Joe Girardi catches a lot of grief for making handedness a big part of his in game strategy. I've been a part of that hate train before, but there are certainly numbers to indicate that many Yankees batsmen have been considerably better against opposite-handed pitching. There is an advantage to be gained through platoon splits. There is also the potential to burn through a bullpen and keep talented hitters on the bench. A happy medium is what any manager should be shooting for, but there will always be shades of gray in this kind of decision making.
Another thing regarding matchups: While I agree with the internet consensus that batter vs. pitcher data is fairly useless to apply directly -- meaning that if Batter A is seven for twenty in his career against Pitcher B, that is next to meaningless -- I think that another level of meaning falls directly out of platoon splits. Derek Jeter doesn't hit lefties better because of how they write with a pen, he hits them better because of how the pitch is presented to him. Some combination of being able to see the ball better, see the ball for longer, and the direction of the movement. From that, it stands to reason that different batters would be more successful against different types of pitchers. Handedness is one way to split pitchers into groups, but there are others -- power pitchers, finesse pitchers, sinker ballers, etc.
A manager using data to try to put his players up against opponents that they are likely to succeed against is commendable. I'll live with that approach, even if there is the occasional overzealous response to some small sample size numbers. It's part of the gig.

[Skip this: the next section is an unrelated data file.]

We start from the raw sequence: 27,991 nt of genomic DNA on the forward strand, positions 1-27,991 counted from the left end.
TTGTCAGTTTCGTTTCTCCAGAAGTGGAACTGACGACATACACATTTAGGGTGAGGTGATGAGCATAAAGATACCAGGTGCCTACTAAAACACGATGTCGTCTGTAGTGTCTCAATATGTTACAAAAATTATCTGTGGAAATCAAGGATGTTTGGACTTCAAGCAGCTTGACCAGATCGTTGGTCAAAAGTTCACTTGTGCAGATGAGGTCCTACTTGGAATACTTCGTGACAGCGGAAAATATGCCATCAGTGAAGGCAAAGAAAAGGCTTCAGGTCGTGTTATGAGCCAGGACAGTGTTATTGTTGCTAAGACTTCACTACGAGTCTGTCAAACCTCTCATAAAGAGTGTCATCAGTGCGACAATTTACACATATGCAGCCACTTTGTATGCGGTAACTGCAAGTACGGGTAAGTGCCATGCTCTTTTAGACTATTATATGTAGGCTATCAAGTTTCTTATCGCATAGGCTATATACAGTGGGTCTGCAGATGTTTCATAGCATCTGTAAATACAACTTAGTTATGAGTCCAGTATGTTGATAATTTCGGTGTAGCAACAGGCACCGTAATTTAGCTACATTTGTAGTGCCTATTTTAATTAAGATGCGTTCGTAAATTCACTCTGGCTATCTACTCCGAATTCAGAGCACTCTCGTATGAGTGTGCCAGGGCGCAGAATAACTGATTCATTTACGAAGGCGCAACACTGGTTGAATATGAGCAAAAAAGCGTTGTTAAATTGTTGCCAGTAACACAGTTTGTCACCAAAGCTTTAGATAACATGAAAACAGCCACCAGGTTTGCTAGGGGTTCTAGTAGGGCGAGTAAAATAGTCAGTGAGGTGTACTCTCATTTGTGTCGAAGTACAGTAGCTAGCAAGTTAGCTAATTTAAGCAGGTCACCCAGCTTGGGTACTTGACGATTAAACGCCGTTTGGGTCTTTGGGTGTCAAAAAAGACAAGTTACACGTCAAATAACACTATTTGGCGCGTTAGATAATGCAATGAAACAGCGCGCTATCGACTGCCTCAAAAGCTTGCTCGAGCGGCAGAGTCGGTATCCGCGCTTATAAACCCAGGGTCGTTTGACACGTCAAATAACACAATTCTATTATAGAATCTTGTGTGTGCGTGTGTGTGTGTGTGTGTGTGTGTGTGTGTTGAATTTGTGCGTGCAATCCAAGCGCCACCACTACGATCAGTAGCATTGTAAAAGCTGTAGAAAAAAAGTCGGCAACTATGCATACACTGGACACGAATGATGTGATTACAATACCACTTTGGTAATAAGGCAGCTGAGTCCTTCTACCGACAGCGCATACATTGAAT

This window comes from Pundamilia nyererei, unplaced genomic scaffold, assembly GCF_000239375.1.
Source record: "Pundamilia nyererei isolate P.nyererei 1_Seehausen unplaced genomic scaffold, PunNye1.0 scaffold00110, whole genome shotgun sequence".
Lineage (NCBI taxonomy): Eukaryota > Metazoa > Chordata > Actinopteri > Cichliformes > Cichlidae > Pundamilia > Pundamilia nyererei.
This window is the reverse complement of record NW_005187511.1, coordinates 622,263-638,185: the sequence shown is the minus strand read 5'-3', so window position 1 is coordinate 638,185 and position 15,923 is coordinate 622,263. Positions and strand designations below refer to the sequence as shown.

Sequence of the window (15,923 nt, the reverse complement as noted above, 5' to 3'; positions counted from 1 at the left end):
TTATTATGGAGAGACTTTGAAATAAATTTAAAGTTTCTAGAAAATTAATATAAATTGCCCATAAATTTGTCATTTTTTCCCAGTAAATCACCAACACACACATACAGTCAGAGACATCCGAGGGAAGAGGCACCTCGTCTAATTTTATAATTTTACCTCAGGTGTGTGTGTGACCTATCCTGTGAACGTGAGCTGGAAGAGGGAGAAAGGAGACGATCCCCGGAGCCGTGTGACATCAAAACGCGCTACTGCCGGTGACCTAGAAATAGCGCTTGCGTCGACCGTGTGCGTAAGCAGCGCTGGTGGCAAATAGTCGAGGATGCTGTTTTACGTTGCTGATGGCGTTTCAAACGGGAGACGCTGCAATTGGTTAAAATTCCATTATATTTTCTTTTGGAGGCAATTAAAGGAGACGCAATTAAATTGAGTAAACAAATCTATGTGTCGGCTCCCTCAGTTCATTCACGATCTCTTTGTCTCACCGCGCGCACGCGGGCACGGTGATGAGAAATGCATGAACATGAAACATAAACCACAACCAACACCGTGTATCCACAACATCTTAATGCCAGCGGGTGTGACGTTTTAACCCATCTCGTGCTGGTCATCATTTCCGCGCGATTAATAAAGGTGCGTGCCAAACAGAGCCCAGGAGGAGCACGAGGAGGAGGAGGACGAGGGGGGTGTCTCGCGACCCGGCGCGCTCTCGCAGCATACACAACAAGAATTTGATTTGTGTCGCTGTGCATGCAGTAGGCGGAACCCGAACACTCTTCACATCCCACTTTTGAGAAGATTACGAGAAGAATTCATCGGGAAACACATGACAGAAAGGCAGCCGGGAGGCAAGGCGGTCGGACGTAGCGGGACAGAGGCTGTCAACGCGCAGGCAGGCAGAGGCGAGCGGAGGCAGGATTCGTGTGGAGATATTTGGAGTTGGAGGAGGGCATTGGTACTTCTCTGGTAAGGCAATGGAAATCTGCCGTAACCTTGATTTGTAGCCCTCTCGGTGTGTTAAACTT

- In a somewhat similar vein, there was a flurry of numbers comparisons between Eric Chavez and Alex Rodriguez when A-Rod hit the DL. Their lines still look very similar. Rodriguez is at .278/.358/.460 while Chavez is at .282/.341/.480. What was often missed was that A-Rod had played every day while Chavez had had his playing time cherry picked to face only right handed pitchers. The thirty-six times that Chavez has been left in to face a lefty this season, he is batting .161/.222/.161. For his career, Chavez has a higher OPS by 150 points against righties. The Eric Chavez that plays every day does not get compared to Alex Rodriguez.
- Raul Ibanez is on this team to hit right handed pitching. Eric Chavez has been much better at doing that and can give A-Rod DH days. Ichiro Suzuki has done it about the same (.322 vs. 319 wOBA) and is a transcendentally better outfielder. There isn't a whole lot of reason for Raul Ibanez to be starting games.
- Last season, Robinson Cano had a .373 wOBA against left handed pitching and a .373 wOBA against right handed pitching. The season before, he had a .406 wOBA against right handed pitching and a .368 wOBA against left handed pitching. For his career, Cano had been a little bit better against righties, but never really neutralized by bringing in a lefty. We can all hope that it's statistical noise and an outlier season -- it very well could be -- but a .223/.281/.332 is somewhat worrisome.